Thoughts from a Yellow Dog Democrat living in Olympia, in the great BLUE state of Washington

I am a liberal because it is the political philosophy of freedom and equality. And I am a progressive because it is the political path to a better future. And I am a Democrat because it is the political party that believes in freedom, equality and progress. -- Digby

Monday, November 07, 2005

My Letter to Congressman Smith on Campaign Finance

Please continue to support HR1606 and DO NOT SUPPORT H.R. 4914, the Shays-Meehan alternative.

I like most campaign finance regulation, and believe that there are sound ways to prevent accumulations of wealth from corrupting our politics. If a bill is presented which extends the soft money rules to the Internet, but also allows for robust protection of citizen activity on the Internet, please support it.

However, the Shays-Meehan alternative is defiantly not such a bill. Three quick reasons:
1. It does not protect online group activity from regulation. Basically, any group site that has > $1000 in server and other costs/expenditures over the course of the year, and which uses its site to occasionally discuss federal candidates, would have be classified as a political committee with formal filing and disclosure requirements.
2. Its protection to corporations "whose principal purpose is operating a web log" is silent as to other already-existing and yet-to-exist forms of online activity. What about podcasters? Wikis? P2P networks?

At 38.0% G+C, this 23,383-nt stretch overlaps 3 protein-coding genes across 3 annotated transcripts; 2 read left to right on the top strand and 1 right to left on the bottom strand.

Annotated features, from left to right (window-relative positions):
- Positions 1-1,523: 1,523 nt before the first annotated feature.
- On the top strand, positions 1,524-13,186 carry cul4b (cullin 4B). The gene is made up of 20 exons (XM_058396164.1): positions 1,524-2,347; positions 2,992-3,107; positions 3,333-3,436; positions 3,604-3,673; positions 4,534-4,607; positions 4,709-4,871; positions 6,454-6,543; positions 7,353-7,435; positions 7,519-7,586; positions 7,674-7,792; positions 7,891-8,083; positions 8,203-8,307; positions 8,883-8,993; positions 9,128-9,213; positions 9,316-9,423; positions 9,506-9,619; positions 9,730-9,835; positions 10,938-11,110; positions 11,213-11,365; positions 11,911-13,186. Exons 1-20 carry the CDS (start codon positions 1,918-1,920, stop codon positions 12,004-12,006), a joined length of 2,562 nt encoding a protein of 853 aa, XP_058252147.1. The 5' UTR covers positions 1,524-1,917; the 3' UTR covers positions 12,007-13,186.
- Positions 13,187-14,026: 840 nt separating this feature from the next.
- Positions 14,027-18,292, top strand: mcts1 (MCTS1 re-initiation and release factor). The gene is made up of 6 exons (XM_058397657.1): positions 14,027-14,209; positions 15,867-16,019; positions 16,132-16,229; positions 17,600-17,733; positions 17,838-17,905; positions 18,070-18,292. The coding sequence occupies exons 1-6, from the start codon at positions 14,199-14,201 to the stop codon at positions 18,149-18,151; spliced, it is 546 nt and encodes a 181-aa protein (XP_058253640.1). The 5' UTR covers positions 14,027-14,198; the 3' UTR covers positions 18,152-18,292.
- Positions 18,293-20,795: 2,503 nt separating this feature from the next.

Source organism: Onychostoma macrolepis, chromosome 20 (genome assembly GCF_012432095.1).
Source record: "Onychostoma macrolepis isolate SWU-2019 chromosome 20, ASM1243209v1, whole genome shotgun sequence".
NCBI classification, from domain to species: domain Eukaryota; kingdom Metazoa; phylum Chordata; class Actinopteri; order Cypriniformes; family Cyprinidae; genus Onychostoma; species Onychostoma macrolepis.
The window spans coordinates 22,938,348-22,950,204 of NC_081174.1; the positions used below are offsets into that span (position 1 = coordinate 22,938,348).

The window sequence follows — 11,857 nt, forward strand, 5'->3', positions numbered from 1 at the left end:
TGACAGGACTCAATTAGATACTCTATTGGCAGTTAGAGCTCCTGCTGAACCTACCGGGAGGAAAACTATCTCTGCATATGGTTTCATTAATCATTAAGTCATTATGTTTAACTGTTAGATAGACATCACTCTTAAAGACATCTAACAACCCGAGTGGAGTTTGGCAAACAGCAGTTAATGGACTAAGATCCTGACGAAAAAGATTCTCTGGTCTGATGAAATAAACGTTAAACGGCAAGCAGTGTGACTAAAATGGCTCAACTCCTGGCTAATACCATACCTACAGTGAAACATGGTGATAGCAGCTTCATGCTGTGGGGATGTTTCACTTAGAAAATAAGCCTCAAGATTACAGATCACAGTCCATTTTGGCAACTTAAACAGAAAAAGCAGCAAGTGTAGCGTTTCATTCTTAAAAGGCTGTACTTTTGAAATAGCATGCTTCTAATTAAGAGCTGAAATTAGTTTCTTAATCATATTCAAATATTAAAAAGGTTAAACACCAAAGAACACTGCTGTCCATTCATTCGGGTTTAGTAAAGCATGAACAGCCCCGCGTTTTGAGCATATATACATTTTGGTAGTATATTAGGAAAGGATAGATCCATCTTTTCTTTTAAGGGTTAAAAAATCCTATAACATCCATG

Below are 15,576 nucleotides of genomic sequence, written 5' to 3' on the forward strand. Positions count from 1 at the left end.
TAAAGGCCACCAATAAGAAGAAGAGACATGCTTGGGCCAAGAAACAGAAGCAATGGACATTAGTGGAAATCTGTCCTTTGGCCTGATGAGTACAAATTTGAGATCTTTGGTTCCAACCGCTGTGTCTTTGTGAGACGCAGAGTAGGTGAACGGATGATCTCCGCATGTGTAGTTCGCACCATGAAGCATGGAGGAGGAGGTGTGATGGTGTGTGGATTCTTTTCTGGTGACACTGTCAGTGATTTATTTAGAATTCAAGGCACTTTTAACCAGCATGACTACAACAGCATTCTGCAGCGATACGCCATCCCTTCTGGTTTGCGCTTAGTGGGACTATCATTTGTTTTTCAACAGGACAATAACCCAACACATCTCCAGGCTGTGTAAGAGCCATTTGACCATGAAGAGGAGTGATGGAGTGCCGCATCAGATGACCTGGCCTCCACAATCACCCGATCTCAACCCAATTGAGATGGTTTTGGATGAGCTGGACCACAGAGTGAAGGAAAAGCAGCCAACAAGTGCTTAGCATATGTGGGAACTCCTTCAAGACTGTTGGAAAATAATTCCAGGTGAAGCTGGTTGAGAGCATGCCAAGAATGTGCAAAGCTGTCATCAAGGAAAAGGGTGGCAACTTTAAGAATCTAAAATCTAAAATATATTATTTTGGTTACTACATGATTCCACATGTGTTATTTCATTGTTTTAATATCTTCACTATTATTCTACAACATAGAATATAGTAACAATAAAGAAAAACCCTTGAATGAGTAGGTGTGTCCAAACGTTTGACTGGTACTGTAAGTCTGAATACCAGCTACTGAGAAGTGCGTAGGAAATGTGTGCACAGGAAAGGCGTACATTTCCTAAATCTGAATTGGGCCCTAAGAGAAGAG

3. Most importantly, the "principal purpose" test would not protect incorporated entities who blog like or Talking Points. The same groups which drafted HR 4194 have argued that sites the ones mentioned above have a principal purpose of "electing Democrats," not blogging, and therefore should not be protected from Byzantine FEC regulations. I disagree.

If HR 1606 is not politically possible, expand the "media exemption" to cover the Internet as well. It is under consideration by the FEC, but Congress could do it as well.
Basically, the media exemption is the statutory protection which allows corporations like The New York Times Co. or Fox to operate media outlets without having everything they say which aids a candidate to be considered an illegal in-kind contribution to that campaign. It currently protects any "news story, commentary, or editorial by any broadcasting station (including a cable television operator, programmer or producer), newspaper, magazine, or other periodical publication . . . unless the facility is owned or controlled by any political party, political committee, or candidate," and expanding that list to "the Internet" would accomplish three goals:
it would provide clear, unmistakeable protection
it would cover individual, group and incorporated activity online
it would cover all the forms of Internet political activity, and not require new regulations as each new format becomes popular.
Please keep the focus of campaign finance laws on the sophisticated candidates, parties, PACs and other entities already cognizant of their legal obligations, and leave the rest of us left alone.

Protect our free speech. This isn't about blogs. It's about all internet communication technologies -- wikis, podcasters, social networking software, email distribution lists, newsgroups, static websites, news aggregators, and so on. The political internet is much, much larger than just blogs.